Dr. Greene Week 8 notes
Dr. Greene Week 8 notes NTRI 2000-002
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This 7 page Class Notes was uploaded by Rachel Ferrell on Sunday March 6, 2016. The Class Notes belongs to NTRI 2000-002 at Auburn University taught by Michael Winand Greene in Fall 2015. Since its upload, it has received 25 views. For similar materials see Nutrition and Health in Nutrition and Food Sciences at Auburn University.
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Date Created: 03/06/16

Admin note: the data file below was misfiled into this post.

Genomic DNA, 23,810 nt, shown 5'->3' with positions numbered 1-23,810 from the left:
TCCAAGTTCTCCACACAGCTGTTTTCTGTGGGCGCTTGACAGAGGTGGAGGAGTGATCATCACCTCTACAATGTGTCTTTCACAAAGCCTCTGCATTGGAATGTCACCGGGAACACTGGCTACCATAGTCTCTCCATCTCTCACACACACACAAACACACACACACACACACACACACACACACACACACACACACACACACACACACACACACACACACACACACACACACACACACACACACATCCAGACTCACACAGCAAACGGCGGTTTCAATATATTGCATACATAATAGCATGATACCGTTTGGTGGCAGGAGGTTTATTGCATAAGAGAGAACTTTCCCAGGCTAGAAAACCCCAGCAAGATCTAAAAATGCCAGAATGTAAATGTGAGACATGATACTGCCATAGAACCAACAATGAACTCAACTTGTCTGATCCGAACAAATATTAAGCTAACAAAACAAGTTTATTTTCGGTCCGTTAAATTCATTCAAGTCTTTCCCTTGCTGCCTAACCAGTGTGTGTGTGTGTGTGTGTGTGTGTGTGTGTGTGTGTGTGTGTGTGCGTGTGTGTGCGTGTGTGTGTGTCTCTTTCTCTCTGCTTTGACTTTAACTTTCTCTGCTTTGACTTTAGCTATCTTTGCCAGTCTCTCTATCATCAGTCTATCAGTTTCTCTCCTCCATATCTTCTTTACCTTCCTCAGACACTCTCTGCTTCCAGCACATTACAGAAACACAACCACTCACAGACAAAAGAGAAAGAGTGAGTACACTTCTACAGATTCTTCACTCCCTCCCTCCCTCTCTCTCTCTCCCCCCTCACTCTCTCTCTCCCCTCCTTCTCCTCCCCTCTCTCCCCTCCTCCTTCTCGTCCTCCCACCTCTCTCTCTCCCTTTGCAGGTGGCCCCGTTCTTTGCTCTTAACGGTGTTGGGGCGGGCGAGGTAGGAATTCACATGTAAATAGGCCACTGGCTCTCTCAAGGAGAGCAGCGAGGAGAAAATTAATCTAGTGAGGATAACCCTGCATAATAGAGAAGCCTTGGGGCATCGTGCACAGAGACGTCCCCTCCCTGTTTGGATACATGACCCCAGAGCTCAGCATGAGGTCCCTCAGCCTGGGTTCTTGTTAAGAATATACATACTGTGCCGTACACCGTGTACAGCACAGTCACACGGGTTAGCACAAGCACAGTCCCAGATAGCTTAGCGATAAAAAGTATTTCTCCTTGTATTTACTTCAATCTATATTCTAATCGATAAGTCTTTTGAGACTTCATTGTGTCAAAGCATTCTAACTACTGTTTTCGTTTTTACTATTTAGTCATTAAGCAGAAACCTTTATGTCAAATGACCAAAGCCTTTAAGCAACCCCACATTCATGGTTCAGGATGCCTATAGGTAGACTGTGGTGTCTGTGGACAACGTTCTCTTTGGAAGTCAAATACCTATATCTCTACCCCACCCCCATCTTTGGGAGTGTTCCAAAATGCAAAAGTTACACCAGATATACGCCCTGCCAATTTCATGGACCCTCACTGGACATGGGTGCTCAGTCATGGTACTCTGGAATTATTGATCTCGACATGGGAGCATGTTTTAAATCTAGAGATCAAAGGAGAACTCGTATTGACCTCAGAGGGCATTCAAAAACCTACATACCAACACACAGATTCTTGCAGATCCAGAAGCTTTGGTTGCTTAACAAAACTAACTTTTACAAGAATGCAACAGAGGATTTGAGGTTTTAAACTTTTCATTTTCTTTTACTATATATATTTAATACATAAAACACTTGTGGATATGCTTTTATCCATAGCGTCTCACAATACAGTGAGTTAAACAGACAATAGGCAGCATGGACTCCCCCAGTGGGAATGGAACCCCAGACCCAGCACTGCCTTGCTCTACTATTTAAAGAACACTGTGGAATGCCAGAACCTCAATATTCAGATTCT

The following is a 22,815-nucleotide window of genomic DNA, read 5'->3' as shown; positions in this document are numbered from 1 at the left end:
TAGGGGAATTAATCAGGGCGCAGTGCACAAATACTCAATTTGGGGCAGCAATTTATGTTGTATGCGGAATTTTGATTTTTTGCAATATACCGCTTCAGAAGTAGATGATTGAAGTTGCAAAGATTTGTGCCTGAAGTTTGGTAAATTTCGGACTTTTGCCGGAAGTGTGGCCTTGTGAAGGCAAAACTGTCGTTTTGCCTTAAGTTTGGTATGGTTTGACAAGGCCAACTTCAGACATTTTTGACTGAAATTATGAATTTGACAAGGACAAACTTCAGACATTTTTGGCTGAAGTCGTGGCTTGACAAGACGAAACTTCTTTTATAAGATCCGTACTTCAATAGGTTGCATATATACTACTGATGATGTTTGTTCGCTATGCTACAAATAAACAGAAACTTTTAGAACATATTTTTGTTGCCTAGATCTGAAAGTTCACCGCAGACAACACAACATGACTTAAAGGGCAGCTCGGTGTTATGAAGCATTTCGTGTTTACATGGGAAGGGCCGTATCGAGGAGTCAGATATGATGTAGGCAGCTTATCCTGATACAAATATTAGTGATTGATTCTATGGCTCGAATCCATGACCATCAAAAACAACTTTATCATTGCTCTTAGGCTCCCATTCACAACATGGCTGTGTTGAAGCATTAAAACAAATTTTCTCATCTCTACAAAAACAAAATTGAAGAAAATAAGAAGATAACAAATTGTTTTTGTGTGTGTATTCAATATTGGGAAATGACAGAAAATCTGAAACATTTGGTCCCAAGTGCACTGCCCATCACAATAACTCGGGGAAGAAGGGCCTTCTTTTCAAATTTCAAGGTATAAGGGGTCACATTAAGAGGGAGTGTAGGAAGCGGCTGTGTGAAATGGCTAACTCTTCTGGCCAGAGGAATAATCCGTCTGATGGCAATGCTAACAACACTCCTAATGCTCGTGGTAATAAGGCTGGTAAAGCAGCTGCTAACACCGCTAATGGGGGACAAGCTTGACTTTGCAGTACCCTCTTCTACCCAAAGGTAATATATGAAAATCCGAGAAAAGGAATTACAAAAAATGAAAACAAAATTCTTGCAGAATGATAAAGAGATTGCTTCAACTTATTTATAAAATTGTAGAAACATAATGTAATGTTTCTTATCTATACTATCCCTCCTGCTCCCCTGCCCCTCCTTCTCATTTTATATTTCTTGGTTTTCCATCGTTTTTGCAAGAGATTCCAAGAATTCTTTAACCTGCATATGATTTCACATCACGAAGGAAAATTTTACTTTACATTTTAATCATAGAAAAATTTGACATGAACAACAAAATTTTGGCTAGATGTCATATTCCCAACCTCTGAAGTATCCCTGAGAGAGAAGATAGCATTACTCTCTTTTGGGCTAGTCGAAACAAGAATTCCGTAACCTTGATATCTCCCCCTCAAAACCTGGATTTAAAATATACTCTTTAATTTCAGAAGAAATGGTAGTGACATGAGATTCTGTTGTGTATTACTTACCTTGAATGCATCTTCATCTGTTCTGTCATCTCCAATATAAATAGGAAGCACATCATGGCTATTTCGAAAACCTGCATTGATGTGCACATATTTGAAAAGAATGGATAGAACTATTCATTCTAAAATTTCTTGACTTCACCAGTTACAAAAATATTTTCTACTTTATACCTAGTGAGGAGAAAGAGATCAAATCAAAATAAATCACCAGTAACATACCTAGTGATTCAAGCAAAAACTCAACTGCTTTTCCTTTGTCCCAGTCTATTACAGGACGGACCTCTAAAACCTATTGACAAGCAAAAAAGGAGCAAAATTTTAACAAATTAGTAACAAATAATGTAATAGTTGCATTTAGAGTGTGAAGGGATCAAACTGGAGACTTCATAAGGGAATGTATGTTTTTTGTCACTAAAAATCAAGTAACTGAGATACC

Rachel Ferrell NTRI 2000 3/9/16-‐3/25/16 Chapter 6: Proteins Overview: • Body is made up of thousands of proteins • Contains nitrogen, carbon, hydrogen, oxygen • General functions: o Regulates and maintains body functions o Provides essential forms of nitrogen (amino-‐acids) • In developed world→diet rich in protein o Issues with this? § Associations between protein intake and mortality § Low protein→less mortality (in ages 50-‐65) § Low protein→more mortality (in ages 66+) • In developing world→ protein deficiencies • Aside from water, protein makes up major part of lean body tissue o About 17% body weight Protein Structure: • Amino-‐acids= building blocks of proteins o Nitrogen bonded to the central carbon o Unique form of carbs/fats • Proteins in body→ made up of only 20 amino acids o 9 are essential § some are limiting (not found in high amounts in food) o 11 are nonessential o New category: Conditionally essential amino acids § Infants or disease states (need more amino acids then usual) • Sequence of amino acids= primary structure o Leads to higher order structure o Leads to specific shape (native conformation) o Shape = function Amino-‐Acid Structure: • Central carbon • Acid group (carboxyl) • Amino group (nitrogen) • Side group (R-‐group)→what makes each amino acid unique • Hydrogen • How are they connected together? Peptide bonds o 2 amino acids→dipeptide o 3 amino acids→tripeptide o Many amino acids→ polypeptide o Some proteins have multiple polypeptide chains Disruption of Normal Protein Structure: • Denaturation= when protein begins to unfold→loses its shape/function o Heat o Strong acids/bases o Heavy metals Protein Primary Structure: • Primary structure→determined by genes/DNA in cell’s nucleus • Info in primary structure is transcribed into messenger RNA (mRNA) • mRNA leaves nucleus→ rough ER→ribosomes→ get translated into proteins Protein Synthesis: • DNA coded instuctions • Copies of codes o Transferred to the cytoplasm(via mRNA) • Amino acids added one at a time o With aid of transfer RNA (tRNA) • Requires energy Central Dogma of Biology: • DNA→RNA→protein How to change Protein Structure: • Genetic alerations • Can change proteins primary structure • Silent mutation= no change in amino acid sequence • Other mutations→ do cause a change in the amino acid sequence, therefore protein/ function o Leads to genetic diseases o Sickle Cell Anemia § Single base substitution § One change in amino acid→changes hemoglobin protein structure § Hemoglobin binds to oxygen in red blood cells § RBC→becomes sickle shaped Digestion of Proteins: • Predigestion→cooking o Heat denatures proteins, softens food • Digestion begins in stomach o 1. Acid (HCL) denatures proteins o 2. Pepsin (enzyme) breaks peptide bonds of proteins reslting in protein fragments § pepsin is released by cells in the stomach and activated by the acidic environment o What controls pepsin and stomach acid release? § Gastrin-‐ a hormone § Released in response to thinking about food and chewing digested food • In the stomach is partially digested proteins and other nutrients→chyme • Movement into small intestine o Release of CCK (hormone)-‐chyme stimulates o CCK causes pancreas to release proteolytic enzymes (cleaving/ breaking proteins such as trypsin and chymotrypsin) o Pepsin inactivation (elevated pH) • Several peptidases are found in the brush border of small intestine • Small peptides (2-‐3 amino acids in length) and free amino acids are absorbed by active transport • Any intracellular peptides are digested by enzymes within cells Amino Acid Absorption • Taken up by capillaries and taken to the liver via the portal vein • Liver o Used as the building blocks for liver proteins o Broken down for energy o Released into blood o Converted to nonessential amino acids, glucose, or fat Are some Individuals Sensitive to Proteins?: • Gluten is a protein found in grains like wheat, rye, and barley that gives baked goods their doughy, elastic structure • Celiac disease= incomplete gluten breakdown in small intestine leaving small peptides and amino acids o Inflammatory response to small peptides and amino acids o Autoimmune response, genetic o Prevalence in US= 1 in 133 o In people with related symptoms= 1 in 56 o To test, do a blood test to test for antibodies. Then, they can do an intestinal biopsy o ***will be a test question on celiacs Infant Digestion of Proteins: • up to 4-‐5 months of age o the GI tract is somewhat permeable to small proteins. Whole proteins can be absorbed o If breastfed, this allows antibodies to be passed from the mother to baby o Reccommendations § Waiting until the infant is at least 6-‐12 months of age before introducing some foods that can cause allergies. Introduce new foods in a step-‐wise manner Functions of Proteins in the Body: • 1.) Producing vital body structures o body is in a state of constant protein turnover= producing and disassembling proteins o What happens with protein inadequacy? § Producing proteins slows down § Muscles, blood, proteins, and vital organs decrease in size § Brain resists breakdown • 2.)Maintaining fluid balance o blood proteins attract fluids o What happens with protein inadequacy § Fluid shifts into tissues→edema (swelling) • 3.) Contributing to acid-‐base balance o Acts as buffers→maintain pH within a narrow range o Keeps blood slightly alkaline (above 7) • 4.) Forming hormones and enzymes o Hormones § Communication between cells o Enzymes § Catalyze reactions in cells • 5.) Transport and Signaling Receptors o Transport § bring nutrients into the cell o Signaling receptors § Communication in the cell • 6.) Contributing to immune function o Antibodies production o What happens with protein inadequacy § Decrease in immune function • 7.) Providing energy o prolonged exercise/ calorie restriction o however, fats/carbs are primarily used for energy § because they are efficient→ it wastes calories to metabolize amino acids for energy • 8.) Forming glucose o Amino acids→converted to glucose when glucose is low o During starvation→ muscle wastes away and edema results from protein breakdown o Glucogenic Amino Acids= used to make glucose (not every AA can be used to make glucose) • 9.) Contributing to Satiety o makes you feel full o can contribute to calorie/weight control Amino Acids Fate in Cells: • breakdown of amino acids o release nitrogen in form of ammonia (NH3) o ammonia converted to urea by liver o kidney converts urea into urine Protein Need: • if you aren’t growing (adults) o only need enough to replace protein you lose daily o What are you replacing? § Normal protein breakdown (protein turnover) o Goal= protein balance • Protein RDA= 0.8 g/kg of a healthy body weight o Ex. body weight= 154 lbs o Divide by 2.2 lb/kg o Then multiply by 0.8g/kg o Answer= 56 g of protein • Food and Nutrition Board→upper range= 35% • In the U.S. o Men→ 100g o women→65g o both eat more protein than needed • Western diet o 70% dietary protein is from animal sources o beef, poultry, milk, bread, cheese • Issue with high protein diet? o Animal meat § No fiber, few vitamins/phytochemicals § High in saturated fat and cholesterol o Red meat/ processed mean→colon cancer o Can put stress on kidneys o Can lose calcium in urine Alternatives to Protein: • Vegetarians= no meat • Semi-‐vegitarians= no red meat • Veagan= no animal products o All use complementary proteins o Nutrient deficiency concerns § Vitamin B12, Iron, Zinc, Calcium, Omega-‐3 • Animal proteins tend to be “complete” or “high-‐quality” o Contains all essential amino acids • Plant proteins tend to be “incomplete” or “low-‐quality” o Low in one or more essential amino acid Plant Sources of Protein: • Nuts→trees • Seeds→ vegetables/flowering plants • Legumes→ pods that have one row of seeds Vegetarian Diet/ Protein: • Grains/nuts→ low in lysine (amino acid) • Vegetables and legumes→ low in methionine (amino acid) • Complementary proteins= combining more proteins together to get all essential amino acids Examples of some Complete Protein in Plants: • Quiona o Grain like crop • Amarantin o Seeds, leafy greens • Soybeans • Buckwheat Protein Consumption: • Can protein consumption be an issue in general? o Gluten sensitivity o Other sensitivities o Food protein Allergies § Immune system mistakes proteins for foreign invaders § 90% of food allergies • soy, peanuts, tree nuts, wheat, milk, eggs, fish, shellfish Protein Calorie Malnutrition: • in the developed world: o diet is typically rich in protein • in the developing world: o protein deficiency is an issue o important to focus on protein diet planning o stunts growth o increase risk of infection • somewhat rare in developed countries o seen in certain populations Protein Energy Malnutrition: • Maramus= starvation/ insufficient protein and calories • Kwashiorkor= enough calories but not enough protein • Diesases commonly found in Africa • What about the US? Protein deficiency? o Only in rural areas; not widespread o Hospital in-‐patients o Long-‐term care residents o Community dwelling adults o Dialysis patients o All have in common?→ older adults +65 Chapter 8: Vitamins: Definition: • 1.) Organic substances needed in only small amounts for the proper functioning of our body • 2.) Essential (body doesn’t make enough or at all) • 3.) Noncaloric Criteria to be Classified as a Vitamin: • the body in unable to synthesize enough of the compound to maintain health • absence of the compound from the diet for a defined period produces deficiency symptoms • can be reversed when the compound is resupplied • a compound does not qualify as a vitamin merely because the body cannot make it Megadoses of Vitamins: • Megadose o Beyond estimates of need o Or not in a balanced diet o 2-‐10 times normal human needs (RDA) o hard to do by eating foods, easy to do with supplements • increases risk for toxicity symptoms • proven useful in treating several non-‐deficiency diseases o Niacin and cholesterol • Issues o Over-‐supplementation can lead to vitamin levels building up over time o Vitamins can be stored within the body o Which ones have potential for reaching toxicity levels? § Fat soluble vitamins→especially Vitamin A Vitamin Preservation: • The riper the food→the more vitamins • Vitamins lost from the time picked to the time consumed o Best to eat as soon as possible after harvest • Water soluble vitamins destroyed by improper storage or excessive cooking o Heat, light, air, cooking in water, alkalinity • Fresh is best, then frozen • How to preserve vitamins in food: o 1.) Freezing→best method o 2.) Blanching→ also works § destroys enzymes that degrade vitamins (heat denatures proteins) Two Classes of Vitamins: • 1.) Fat soluble o vitamins A,D,E, and K o absorbed in chylomicrons o stored in liver and fatty tissue o not readily excreted • 2.) Water soluble o vitamins C and B o absorbed in capillaries o in general not stored to a great degree o excess excreted in urine Vitamin A: • Consists of Retinoids and Carotenoids • Deficiency or toxicity can cause severe problems o Narrow range of optimal intakes • Retinoids o Three active forms of Vitamin A (performed) § Retinol § Retinal § Retinoic acid § Exist only in animal products • Carotenoids o Contained in plant pigments o Phytochemicals-‐ polyphenols o Principle pigment for red, orange, yellow, and green colored fruits and vegetables o Some are precursors to Vitamin A § Can be turned into Vitamin A: Provitamin A o Beta-‐carotene § Carotenoid that can be sufficiently absorbed and converted to retinol Functions of Vitamin A and Carotenoids: • Health of epithelial cells and immune function o Maintains health of epithelial cells that line internal and external surfaces § Lungs, intestines, stomach, bladder, eyes, skin o Serve as important barriers to infection • Vision o Night blindness= vitamin A deficiency disorder that results in loss of ability to see under low-‐light conditions o Vitamin A important for light-‐dark vision and color vision § Retina consists of rods and cones § rods→detect black and white, night vision § cones→ color vision o Carotenoids for vision § Lutein and zeaxanthink in high concentrations in retina • Found in leafy greens • Help prevent macular degeneration • Food sources may help decrease risk of cataracts • Cardiovascular disease prevention o Carotenoids may decrease risk by preventing oxidation of LDL o Recommendation to consume 5 serving a day of fruits and vegetables • Overall growth, development, and reproduction o Vitamin A binds to receptors on DNA to increase synthesis or proteins required for growth o Important for the differentiation and maturation of cells in early fetal growth o Deficiency can cause stunted growth in children • Possible cancer prevention o Potential benefits but also potential risks § Lowers risk of skin, lung, bladder, and breast cancer o Megadose supplements pose potential risk for toxicity § Not recommended o Carotenoids § Decrease risk of lung cancer, oral cancers, prostate cancer in men